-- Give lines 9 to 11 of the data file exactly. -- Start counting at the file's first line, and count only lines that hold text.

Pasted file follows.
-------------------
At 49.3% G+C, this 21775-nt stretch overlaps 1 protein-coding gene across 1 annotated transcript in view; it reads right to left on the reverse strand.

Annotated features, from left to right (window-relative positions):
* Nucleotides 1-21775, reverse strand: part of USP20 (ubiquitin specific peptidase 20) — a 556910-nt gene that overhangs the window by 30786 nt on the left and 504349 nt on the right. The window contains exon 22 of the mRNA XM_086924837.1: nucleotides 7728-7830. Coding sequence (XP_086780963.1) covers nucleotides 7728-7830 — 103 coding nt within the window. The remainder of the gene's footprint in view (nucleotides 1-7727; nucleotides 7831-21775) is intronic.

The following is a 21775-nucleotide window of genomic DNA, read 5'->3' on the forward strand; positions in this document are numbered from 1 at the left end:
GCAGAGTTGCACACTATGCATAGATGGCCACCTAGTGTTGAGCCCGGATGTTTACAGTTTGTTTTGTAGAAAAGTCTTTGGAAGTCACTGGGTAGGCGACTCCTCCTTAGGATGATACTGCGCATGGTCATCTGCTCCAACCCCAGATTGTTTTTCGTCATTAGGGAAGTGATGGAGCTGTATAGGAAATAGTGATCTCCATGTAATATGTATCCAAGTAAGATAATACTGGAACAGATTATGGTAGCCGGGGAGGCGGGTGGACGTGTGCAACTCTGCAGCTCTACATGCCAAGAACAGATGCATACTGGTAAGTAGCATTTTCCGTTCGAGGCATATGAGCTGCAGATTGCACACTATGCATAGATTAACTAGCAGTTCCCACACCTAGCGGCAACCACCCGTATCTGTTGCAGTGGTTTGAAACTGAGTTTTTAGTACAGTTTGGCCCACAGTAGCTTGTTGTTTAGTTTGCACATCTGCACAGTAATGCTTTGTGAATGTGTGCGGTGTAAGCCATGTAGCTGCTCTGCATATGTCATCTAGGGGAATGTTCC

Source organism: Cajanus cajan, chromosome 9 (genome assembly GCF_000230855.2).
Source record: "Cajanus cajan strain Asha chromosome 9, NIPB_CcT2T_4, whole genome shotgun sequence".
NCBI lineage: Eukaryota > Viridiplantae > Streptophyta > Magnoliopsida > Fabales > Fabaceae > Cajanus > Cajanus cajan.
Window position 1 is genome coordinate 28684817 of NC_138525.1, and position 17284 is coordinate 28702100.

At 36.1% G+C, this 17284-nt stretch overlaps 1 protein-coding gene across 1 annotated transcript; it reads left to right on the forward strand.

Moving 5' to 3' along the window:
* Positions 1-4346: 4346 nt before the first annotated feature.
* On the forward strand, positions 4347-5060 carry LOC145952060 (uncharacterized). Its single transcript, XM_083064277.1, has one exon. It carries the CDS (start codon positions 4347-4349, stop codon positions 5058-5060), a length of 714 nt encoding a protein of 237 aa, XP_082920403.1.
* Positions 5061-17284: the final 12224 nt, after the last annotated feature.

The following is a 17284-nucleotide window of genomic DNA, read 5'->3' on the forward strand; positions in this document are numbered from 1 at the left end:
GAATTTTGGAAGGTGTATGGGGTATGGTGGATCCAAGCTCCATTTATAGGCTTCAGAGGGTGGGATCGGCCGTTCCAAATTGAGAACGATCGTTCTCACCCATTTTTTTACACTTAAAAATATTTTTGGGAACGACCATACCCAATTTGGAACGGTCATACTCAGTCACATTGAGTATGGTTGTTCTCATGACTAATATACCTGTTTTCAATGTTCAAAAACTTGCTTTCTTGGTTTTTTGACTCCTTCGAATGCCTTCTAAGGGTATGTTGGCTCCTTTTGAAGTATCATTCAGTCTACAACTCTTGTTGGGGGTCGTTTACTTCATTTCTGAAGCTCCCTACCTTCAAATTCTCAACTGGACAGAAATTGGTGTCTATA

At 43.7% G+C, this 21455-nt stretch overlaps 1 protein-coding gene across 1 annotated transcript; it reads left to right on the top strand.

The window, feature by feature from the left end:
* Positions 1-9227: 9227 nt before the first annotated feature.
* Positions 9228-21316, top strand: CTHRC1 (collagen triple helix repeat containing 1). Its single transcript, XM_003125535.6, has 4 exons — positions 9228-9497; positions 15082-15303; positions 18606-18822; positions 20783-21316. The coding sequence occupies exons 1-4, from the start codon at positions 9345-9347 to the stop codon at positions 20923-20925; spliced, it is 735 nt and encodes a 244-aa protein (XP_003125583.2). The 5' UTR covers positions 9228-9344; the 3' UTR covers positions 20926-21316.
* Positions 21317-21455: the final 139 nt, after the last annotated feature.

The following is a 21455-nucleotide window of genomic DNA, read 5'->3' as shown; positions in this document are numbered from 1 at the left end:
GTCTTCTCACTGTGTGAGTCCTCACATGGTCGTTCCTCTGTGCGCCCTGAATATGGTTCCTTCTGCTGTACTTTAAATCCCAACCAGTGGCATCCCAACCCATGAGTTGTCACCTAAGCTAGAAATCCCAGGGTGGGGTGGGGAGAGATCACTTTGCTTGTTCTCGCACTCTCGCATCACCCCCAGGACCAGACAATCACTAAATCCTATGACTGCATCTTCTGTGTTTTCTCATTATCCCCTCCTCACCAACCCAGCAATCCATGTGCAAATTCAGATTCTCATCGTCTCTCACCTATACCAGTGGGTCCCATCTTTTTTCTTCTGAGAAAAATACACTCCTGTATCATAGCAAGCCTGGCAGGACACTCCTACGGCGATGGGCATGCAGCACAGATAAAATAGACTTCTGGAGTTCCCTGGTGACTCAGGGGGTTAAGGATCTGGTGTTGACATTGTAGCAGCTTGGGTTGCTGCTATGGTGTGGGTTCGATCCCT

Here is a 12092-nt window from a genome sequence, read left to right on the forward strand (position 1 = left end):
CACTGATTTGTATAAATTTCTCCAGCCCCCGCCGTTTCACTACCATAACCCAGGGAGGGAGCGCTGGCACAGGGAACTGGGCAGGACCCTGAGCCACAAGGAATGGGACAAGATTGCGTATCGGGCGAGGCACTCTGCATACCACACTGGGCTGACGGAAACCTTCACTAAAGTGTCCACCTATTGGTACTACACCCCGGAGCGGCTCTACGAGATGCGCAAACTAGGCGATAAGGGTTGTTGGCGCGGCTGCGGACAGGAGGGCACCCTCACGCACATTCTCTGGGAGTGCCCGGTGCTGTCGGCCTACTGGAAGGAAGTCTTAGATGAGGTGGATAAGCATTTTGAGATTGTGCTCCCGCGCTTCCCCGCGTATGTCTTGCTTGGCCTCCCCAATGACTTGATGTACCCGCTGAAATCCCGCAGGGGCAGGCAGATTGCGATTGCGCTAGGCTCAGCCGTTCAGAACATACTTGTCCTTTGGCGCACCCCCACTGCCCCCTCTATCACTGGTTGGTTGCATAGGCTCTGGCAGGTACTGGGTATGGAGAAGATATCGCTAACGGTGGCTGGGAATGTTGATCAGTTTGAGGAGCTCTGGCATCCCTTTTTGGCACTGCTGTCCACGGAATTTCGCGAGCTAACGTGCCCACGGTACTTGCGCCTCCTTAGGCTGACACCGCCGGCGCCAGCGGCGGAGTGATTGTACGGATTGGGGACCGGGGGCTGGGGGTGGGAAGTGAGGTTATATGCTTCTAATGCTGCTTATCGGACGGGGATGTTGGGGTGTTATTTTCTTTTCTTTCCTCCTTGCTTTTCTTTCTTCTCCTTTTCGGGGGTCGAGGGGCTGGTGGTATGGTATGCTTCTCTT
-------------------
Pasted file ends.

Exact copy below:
Window position 1 is genome coordinate 28684817 of NC_138525.1, and position 17284 is coordinate 28702100.

At 36.1% G+C, this 17284-nt stretch overlaps 1 protein-coding gene across 1 annotated transcript; it reads left to right on the forward strand.

Moving 5' to 3' along the window: